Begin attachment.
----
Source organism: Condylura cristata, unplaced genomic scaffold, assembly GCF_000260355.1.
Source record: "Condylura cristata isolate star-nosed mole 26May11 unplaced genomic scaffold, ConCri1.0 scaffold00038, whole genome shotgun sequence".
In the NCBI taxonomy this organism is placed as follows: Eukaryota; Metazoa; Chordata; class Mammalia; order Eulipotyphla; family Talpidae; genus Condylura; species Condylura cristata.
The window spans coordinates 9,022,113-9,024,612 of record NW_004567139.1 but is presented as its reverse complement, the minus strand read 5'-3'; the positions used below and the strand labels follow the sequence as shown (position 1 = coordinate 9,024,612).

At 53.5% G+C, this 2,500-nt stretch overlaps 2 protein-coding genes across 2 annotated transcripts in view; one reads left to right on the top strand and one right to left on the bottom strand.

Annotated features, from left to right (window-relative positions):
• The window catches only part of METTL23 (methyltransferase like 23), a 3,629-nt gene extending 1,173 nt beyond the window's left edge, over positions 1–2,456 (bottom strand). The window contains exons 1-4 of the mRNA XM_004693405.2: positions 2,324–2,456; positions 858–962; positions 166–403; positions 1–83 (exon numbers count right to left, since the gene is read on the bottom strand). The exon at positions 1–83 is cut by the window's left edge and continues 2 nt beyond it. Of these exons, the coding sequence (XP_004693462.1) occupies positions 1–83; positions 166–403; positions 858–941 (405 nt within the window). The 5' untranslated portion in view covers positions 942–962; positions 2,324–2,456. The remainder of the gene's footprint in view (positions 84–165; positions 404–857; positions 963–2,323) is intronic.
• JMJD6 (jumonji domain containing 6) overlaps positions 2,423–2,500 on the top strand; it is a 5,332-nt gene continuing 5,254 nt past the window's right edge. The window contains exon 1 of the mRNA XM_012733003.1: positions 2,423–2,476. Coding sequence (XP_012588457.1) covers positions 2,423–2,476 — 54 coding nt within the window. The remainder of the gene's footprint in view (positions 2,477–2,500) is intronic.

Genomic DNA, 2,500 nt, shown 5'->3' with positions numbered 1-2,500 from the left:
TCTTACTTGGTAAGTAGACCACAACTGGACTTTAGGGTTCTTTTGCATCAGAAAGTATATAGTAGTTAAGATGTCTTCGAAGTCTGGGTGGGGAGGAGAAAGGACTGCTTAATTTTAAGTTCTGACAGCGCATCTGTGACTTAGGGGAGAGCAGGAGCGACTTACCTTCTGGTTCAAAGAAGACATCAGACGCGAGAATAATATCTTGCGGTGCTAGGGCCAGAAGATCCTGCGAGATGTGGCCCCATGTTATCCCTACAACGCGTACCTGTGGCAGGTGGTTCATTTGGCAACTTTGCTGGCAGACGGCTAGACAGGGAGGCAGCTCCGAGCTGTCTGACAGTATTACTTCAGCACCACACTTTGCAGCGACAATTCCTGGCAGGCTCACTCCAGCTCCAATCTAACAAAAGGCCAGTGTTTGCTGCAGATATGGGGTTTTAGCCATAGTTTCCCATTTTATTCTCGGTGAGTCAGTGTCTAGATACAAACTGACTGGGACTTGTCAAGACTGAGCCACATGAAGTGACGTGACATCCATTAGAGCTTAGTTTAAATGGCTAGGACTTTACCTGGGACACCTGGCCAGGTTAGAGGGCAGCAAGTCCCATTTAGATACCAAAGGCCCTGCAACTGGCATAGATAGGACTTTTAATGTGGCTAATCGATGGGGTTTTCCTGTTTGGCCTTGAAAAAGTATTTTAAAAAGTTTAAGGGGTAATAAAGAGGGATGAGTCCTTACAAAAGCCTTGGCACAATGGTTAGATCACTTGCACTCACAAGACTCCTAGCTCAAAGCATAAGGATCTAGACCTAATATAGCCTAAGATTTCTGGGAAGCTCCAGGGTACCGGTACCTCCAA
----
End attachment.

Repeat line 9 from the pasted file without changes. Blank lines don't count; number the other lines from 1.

Genomic DNA, 2,500 nt, shown 5'->3' with positions numbered 1-2,500 from the left: